Fully Known: Uh, do you know why you say um?


If your home church, like mine, featured a well-stocked book table, the title Men Are Like Waffles, Women Are Like Spaghetti might have caught your eye (The words “waffles” and “spaghetti” certainly arrested my attention). But I haven’t been able to come up with two foods that describe this bizarre difference between the genders: as a growing body of research indicates, men like to say “uh,” while women like to say “um.”

I call this a “bizarre difference” because I’ve always thought “um” and “uh” were perfect substitutes, kind of like Tweedledee and Tweedledum.

As it turns out, there are distinguishing characteristics between the two most common “language fillers,” differences that went long unnoticed even among linguistic experts. Then, in 2005, University of Pennsylvania linguist, Mark Liberman, found that men are twice as likely to say "uh" as women.

Eric K. Acton, a Stanford University PhD student, picked up the threat of Liberman’s research, publishing his findings on language fillers in 2011. I thought his technique was pretty sly—after three different speed-dating events, Acton analyzed the content of conversations between the graduate students in attendance, reviewing a total of 992 transcripts.

Acton concluded that “women’s average um/uh ratio is more than 3.5 times that of men.” He also noted that “while the so-called ‘fillers’ um and uh share a great deal in the way of interpretation, association and usage, they are far from perfect substitutes.” Unlike Tweedledee and Tweedledum, “um” and “uh” are fraternal twins.

Both language fillers signal a coming pause in the conversation, the speaker’s shorthand for gimme a sec. But in an email to Olga Khazan of The Atlantic, Liberman said, “people tend to use UM when they're trying to decide what to say, and UH when they're trying to decide how to say it."

It seems that, when engaged in conversation, men and women second-guess themselves for different reasons. “Women are more communicatively circumspect than men, and therefore more likely to pause before deciding what to say; but women are more linguistically fluent than men, and therefore less likely to pause while deciding what words to use,” Liberman suggested.

While you’re free to start noticing your speech patterns and making illuminating self-discoveries, this research is equally valuable for understanding the people around you.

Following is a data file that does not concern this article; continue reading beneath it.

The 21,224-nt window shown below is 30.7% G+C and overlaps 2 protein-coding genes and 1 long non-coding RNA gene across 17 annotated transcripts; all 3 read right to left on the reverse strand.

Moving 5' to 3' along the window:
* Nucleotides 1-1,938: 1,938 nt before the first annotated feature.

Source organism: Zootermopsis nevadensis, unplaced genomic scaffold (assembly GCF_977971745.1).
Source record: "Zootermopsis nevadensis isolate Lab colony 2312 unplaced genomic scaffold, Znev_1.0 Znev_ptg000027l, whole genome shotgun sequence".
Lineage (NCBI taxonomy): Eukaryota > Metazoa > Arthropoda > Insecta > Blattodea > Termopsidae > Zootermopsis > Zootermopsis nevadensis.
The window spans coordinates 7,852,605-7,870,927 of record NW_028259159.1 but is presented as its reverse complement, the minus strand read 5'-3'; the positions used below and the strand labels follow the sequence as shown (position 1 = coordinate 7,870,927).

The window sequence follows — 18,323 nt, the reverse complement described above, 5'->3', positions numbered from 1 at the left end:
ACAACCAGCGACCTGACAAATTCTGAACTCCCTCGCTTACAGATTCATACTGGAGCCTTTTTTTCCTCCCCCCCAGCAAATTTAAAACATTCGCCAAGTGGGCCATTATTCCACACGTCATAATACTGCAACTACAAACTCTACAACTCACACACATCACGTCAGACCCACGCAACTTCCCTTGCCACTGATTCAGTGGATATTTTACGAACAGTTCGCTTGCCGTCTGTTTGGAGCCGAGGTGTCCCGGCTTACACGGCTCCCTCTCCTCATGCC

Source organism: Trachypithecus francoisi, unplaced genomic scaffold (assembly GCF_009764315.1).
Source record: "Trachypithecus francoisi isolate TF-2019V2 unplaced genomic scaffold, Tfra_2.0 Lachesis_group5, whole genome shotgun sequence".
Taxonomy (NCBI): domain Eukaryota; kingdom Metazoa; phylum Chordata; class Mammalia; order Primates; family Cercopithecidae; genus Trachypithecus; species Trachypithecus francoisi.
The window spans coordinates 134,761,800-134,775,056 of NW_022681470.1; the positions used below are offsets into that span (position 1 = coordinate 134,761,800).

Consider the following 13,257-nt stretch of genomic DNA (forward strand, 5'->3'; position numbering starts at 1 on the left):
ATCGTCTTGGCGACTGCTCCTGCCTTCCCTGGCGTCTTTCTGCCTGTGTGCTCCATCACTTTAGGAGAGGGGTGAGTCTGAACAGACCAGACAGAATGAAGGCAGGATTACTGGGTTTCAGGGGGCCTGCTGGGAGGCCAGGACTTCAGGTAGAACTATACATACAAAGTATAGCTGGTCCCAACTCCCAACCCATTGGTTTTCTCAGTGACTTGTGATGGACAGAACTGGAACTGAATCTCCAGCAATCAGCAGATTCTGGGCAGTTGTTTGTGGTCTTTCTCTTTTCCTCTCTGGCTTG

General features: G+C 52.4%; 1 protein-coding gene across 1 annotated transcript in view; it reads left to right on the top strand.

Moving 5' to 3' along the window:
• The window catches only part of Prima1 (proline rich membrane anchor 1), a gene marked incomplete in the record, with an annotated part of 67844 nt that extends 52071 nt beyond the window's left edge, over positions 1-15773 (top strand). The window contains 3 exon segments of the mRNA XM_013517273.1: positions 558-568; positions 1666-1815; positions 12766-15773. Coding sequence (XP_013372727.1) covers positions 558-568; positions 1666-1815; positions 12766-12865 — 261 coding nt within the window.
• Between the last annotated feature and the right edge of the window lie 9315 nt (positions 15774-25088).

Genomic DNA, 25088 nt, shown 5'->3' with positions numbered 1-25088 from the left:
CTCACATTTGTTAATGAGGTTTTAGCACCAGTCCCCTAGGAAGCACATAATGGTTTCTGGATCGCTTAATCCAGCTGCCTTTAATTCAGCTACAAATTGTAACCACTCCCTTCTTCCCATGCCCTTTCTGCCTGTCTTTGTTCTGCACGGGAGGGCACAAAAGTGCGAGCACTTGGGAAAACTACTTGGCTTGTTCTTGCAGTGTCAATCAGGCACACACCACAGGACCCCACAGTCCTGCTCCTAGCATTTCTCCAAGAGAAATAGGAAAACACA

If you’re one of those perfectionists who tries to avoid filler words then you probably don’t look kindly upon “sloppy speech” in others. Okay, I’m talking about myself. I spent six years competing in mock trial, which is basically a public speaking competition in a simulated court. Real attorneys judged most of the rounds. They handed back a paper wad with two hours' worth of their impatient scribbles.

And I really do appreciate the attorney who told me, in a single curt sentence, that adding “you know” at the end of sentences might be a misguided attempt at sounding conversational, but I sounded “tentative” and “weak." For the next few trials, I made sure I wrote “no you knows” on the inside of my wrist, and mentally hissed at myself to polish my sentences.

Here’s the thing about self-improvement: once you see progress, it’s easy to develop this snide inner voice that constantly criticizes those around you, even friends and family. And no one could call that self-improvement.

There is something commendable about the motive behind our “ums,” “likes” and “you knows.” Only people who care about the message they’re conveying will pause to consider their words. In support of this claim, a new study from The University Of Texas found that discourse markers such as “I mean” and “you know” correspond to a person’s empathy and conscientiousness—those traits create “a desire to share or rephrase opinions to recipients.”

Outside a competitive setting, displaying empathy really is more valuable than showing eloquence, I’d argue.

Actually, I’ll end with a tidbit of research you might enjoy. Nicholas Christenfeld, a University of California psychologist, published a paper in 1996 with the finding that drinking alcohol reduces “ums,” obviously not because of careful word choice, but because speakers care less about what they say.